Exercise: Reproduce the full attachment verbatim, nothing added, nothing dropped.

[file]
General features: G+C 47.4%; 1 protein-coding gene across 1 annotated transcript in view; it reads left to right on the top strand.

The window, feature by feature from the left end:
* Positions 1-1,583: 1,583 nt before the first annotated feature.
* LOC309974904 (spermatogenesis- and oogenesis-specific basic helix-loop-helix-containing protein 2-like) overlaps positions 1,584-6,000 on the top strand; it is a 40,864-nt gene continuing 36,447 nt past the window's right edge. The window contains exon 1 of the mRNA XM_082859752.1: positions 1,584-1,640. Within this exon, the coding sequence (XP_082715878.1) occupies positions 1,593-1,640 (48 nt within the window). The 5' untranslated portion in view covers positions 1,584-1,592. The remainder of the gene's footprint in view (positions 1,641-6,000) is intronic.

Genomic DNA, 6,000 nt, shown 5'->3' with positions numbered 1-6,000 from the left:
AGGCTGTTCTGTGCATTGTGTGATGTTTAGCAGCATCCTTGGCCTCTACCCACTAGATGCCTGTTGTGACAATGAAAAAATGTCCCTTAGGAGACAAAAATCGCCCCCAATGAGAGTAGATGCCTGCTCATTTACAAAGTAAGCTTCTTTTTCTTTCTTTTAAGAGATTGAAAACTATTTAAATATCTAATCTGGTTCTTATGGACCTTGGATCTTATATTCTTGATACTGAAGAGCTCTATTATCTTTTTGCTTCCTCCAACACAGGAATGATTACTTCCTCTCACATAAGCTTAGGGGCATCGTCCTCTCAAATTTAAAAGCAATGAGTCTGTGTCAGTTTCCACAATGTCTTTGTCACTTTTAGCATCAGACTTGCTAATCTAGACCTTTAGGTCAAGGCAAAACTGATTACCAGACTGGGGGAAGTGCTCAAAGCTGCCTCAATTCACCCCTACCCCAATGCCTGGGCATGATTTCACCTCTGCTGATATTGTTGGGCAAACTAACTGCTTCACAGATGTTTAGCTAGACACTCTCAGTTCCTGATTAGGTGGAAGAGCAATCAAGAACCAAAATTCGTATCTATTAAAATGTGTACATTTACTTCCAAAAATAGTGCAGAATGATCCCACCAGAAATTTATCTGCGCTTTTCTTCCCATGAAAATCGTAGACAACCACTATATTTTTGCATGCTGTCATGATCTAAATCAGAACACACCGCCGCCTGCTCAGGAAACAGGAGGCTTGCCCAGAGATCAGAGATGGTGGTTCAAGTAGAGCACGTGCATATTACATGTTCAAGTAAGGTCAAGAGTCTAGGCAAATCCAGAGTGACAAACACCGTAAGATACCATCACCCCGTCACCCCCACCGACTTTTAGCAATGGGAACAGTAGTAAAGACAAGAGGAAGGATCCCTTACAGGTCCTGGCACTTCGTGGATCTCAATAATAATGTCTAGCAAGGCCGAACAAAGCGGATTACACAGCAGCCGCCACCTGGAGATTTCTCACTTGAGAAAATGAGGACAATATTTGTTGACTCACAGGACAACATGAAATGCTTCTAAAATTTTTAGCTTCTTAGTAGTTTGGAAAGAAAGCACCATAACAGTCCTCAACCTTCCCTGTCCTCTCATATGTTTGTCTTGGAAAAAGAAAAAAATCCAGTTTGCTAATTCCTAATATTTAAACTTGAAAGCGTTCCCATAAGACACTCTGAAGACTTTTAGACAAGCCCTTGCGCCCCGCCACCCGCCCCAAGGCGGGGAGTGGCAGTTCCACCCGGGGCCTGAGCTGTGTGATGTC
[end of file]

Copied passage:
General features: G+C 47.4%; 1 protein-coding gene across 1 annotated transcript in view; it reads left to right on the top strand.

The window, feature by feature from the left end:
* Positions 1-1,583: 1,583 nt before the first annotated feature.
* LOC309974904 (spermatogenesis- and oogenesis-specific basic helix-loop-helix-containing protein 2-like) overlaps positions 1,584-6,000 on the top strand; it is a 40,864-nt gene continuing 36,447 nt past the window's right edge. The window contains exon 1 of the mRNA XM_082859752.1: positions 1,584-1,640. Within this exon, the coding sequence (XP_082715878.1) occupies positions 1,593-1,640 (48 nt within the window). The 5' untranslated portion in view covers positions 1,584-1,592. The remainder of the gene's footprint in view (positions 1,641-6,000) is intronic.

Genomic DNA, 6,000 nt, shown 5'->3' with positions numbered 1-6,000 from the left:
AGGCTGTTCTGTGCATTGTGTGATGTTTAGCAGCATCCTTGGCCTCTACCCACTAGATGCCTGTTGTGACAATGAAAAAATGTCCCTTAGGAGACAAAAATCGCCCCCAATGAGAGTAGATGCCTGCTCATTTACAAAGTAAGCTTCTTTTTCTTTCTTTTAAGAGATTGAAAACTATTTAAATATCTAATCTGGTTCTTATGGACCTTGGATCTTATATTCTTGATACTGAAGAGCTCTATTATCTTTTTGCTTCCTCCAACACAGGAATGATTACTTCCTCTCACATAAGCTTAGGGGCATCGTCCTCTCAAATTTAAAAGCAATGAGTCTGTGTCAGTTTCCACAATGTCTTTGTCACTTTTAGCATCAGACTTGCTAATCTAGACCTTTAGGTCAAGGCAAAACTGATTACCAGACTGGGGGAAGTGCTCAAAGCTGCCTCAATTCACCCCTACCCCAATGCCTGGGCATGATTTCACCTCTGCTGATATTGTTGGGCAAACTAACTGCTTCACAGATGTTTAGCTAGACACTCTCAGTTCCTGATTAGGTGGAAGAGCAATCAAGAACCAAAATTCGTATCTATTAAAATGTGTACATTTACTTCCAAAAATAGTGCAGAATGATCCCACCAGAAATTTATCTGCGCTTTTCTTCCCATGAAAATCGTAGACAACCACTATATTTTTGCATGCTGTCATGATCTAAATCAGAACACACCGCCGCCTGCTCAGGAAACAGGAGGCTTGCCCAGAGATCAGAGATGGTGGTTCAAGTAGAGCACGTGCATATTACATGTTCAAGTAAGGTCAAGAGTCTAGGCAAATCCAGAGTGACAAACACCGTAAGATACCATCACCCCGTCACCCCCACCGACTTTTAGCAATGGGAACAGTAGTAAAGACAAGAGGAAGGATCCCTTACAGGTCCTGGCACTTCGTGGATCTCAATAATAATGTCTAGCAAGGCCGAACAAAGCGGATTACACAGCAGCCGCCACCTGGAGATTTCTCACTTGAGAAAATGAGGACAATATTTGTTGACTCACAGGACAACATGAAATGCTTCTAAAATTTTTAGCTTCTTAGTAGTTTGGAAAGAAAGCACCATAACAGTCCTCAACCTTCCCTGTCCTCTCATATGTTTGTCTTGGAAAAAGAAAAAAATCCAGTTTGCTAATTCCTAATATTTAAACTTGAAAGCGTTCCCATAAGACACTCTGAAGACTTTTAGACAAGCCCTTGCGCCCCGCCACCCGCCCCAAGGCGGGGAGTGGCAGTTCCACCCGGGGCCTGAGCTGTGTGATGTC